Grandparents University recap
Last week, MSU hosted their fourth annual Grandparents’ University. Campus Archaeology hosted a two-day workshop for grandparents and grandchildren…needless to say, we had a wonderful time, and got wonderful feedback. Day 1 was an introduction to archaeology and a walking tour of the old campus. We managed to dodge the rain. The highlight of the tour was definitely stopping by the excavation unit that we opened up behind Saints’ Rest. Getting to see archaeologists actually doing archaeology got them very excited about the tour, and I think really put everything we discussed into context for them.
Day 2 was spent in the lab, and was full of surprises. We talked about how we find and define archaeological sites, and taught them about how artifacts end up in the ground. This was highlighted by a loud and dramatic example of how a whole pot becomes a broken pot. Additionally, we let them all clean some bricks that we discovered at the Beal Street project, and let them take home their newly cleaned brick.
We have received wonderful feedback so far, and the tour made me realize just how much there is to learn about some of the spots that we visited along the tour. In subsequent posts, we will try to highlight some of these important places.
Our excavations at Saints’ Rest were as successful as we had anticipated. We had previously opened a unit in November of 2008, and this time opened another unit directly to the east. Basically, we uncovered a mirror image of the November unit. The artifacts that came from the pit were equally similar: a large amount of butchered cow bones and a pig jaw, ironstone ceramic, and glass tumblers made up the majority of the finds. Cut nails helped us to narrow down the date of the site to the 19th century, as did a complete lack of 20th century materials which have been plentiful in other trash deposits found on campus.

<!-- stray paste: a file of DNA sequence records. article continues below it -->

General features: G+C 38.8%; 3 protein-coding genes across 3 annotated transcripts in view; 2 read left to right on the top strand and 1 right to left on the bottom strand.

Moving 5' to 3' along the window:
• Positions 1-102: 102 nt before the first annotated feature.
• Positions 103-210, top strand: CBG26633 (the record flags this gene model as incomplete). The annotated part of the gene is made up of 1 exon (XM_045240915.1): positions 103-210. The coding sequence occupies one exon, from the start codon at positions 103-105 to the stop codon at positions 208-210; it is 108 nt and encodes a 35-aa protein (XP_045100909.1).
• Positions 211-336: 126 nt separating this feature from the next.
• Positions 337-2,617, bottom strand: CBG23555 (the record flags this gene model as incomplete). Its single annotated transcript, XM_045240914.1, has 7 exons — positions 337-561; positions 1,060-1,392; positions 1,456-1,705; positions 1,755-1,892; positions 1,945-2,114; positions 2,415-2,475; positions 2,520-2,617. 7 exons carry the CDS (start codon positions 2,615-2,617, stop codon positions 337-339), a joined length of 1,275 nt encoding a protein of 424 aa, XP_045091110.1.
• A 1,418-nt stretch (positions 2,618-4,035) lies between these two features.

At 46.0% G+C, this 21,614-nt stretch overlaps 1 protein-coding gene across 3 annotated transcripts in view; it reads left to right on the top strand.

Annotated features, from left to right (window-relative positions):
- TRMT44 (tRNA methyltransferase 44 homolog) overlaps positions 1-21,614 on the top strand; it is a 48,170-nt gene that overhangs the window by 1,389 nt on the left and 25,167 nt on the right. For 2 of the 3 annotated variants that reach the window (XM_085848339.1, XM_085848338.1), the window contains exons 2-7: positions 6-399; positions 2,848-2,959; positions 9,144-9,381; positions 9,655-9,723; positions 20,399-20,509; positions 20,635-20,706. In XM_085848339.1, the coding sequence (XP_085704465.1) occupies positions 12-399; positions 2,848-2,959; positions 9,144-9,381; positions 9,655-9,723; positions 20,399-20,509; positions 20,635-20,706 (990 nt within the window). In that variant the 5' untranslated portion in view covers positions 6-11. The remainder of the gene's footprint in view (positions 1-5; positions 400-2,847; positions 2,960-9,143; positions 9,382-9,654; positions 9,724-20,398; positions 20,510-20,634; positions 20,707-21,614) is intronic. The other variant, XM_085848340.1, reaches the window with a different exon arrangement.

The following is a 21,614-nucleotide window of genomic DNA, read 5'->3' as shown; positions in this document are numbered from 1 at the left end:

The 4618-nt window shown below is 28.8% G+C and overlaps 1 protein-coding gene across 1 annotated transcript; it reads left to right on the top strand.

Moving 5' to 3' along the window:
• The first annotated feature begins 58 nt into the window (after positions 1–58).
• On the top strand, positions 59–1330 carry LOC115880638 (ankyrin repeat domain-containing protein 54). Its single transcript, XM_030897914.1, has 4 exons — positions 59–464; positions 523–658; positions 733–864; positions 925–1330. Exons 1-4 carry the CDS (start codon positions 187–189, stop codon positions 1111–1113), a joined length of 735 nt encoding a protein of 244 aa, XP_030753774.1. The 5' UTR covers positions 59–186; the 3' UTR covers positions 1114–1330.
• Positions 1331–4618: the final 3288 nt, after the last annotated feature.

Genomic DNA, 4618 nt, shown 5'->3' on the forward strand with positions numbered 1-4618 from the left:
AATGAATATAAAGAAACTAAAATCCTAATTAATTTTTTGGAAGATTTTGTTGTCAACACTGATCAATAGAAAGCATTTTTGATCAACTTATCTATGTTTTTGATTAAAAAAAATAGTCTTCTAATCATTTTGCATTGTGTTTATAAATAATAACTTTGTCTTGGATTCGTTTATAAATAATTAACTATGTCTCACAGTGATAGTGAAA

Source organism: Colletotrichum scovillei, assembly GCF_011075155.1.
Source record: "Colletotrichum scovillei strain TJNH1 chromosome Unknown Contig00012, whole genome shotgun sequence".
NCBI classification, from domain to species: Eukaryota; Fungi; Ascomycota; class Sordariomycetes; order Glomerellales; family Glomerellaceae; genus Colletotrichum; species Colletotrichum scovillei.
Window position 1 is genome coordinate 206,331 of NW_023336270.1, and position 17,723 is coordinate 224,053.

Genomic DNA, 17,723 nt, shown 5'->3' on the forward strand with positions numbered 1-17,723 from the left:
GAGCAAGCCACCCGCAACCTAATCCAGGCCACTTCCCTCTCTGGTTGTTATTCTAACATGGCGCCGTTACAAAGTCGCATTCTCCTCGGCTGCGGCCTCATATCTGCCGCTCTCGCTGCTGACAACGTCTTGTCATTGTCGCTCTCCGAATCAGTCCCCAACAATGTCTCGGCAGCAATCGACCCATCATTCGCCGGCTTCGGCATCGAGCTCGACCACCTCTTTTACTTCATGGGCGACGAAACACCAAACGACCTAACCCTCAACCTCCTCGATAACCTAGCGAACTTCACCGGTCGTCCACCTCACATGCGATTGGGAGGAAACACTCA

This unit was incredibly helpful as we now have two edges of the feature. Some questions do still remain, however. The lack of variety is surprising, particularly the minimal amount of personal items discovered. However, this may be explainable considering the remoteness of the early college (Saints’ Rest stood from 1855-1876, the “starvation” period of the college). It is likely that the amount of material goods that existed were minimal, as was the variety – the inhabitants brought what they needed and not much else. Also, a variety of trash deposits may have been used. The people who worked the kitchen may have been using this area to dispose of their trash. Students may have gone elsewhere.
Visit our Flickr Galleries for more photos of Grandparents University and Saints’ Rest Excavations!
Read Dan the Campus Archaeology Intern’s reflections on Grandparents’ University!
Author: Terry Brock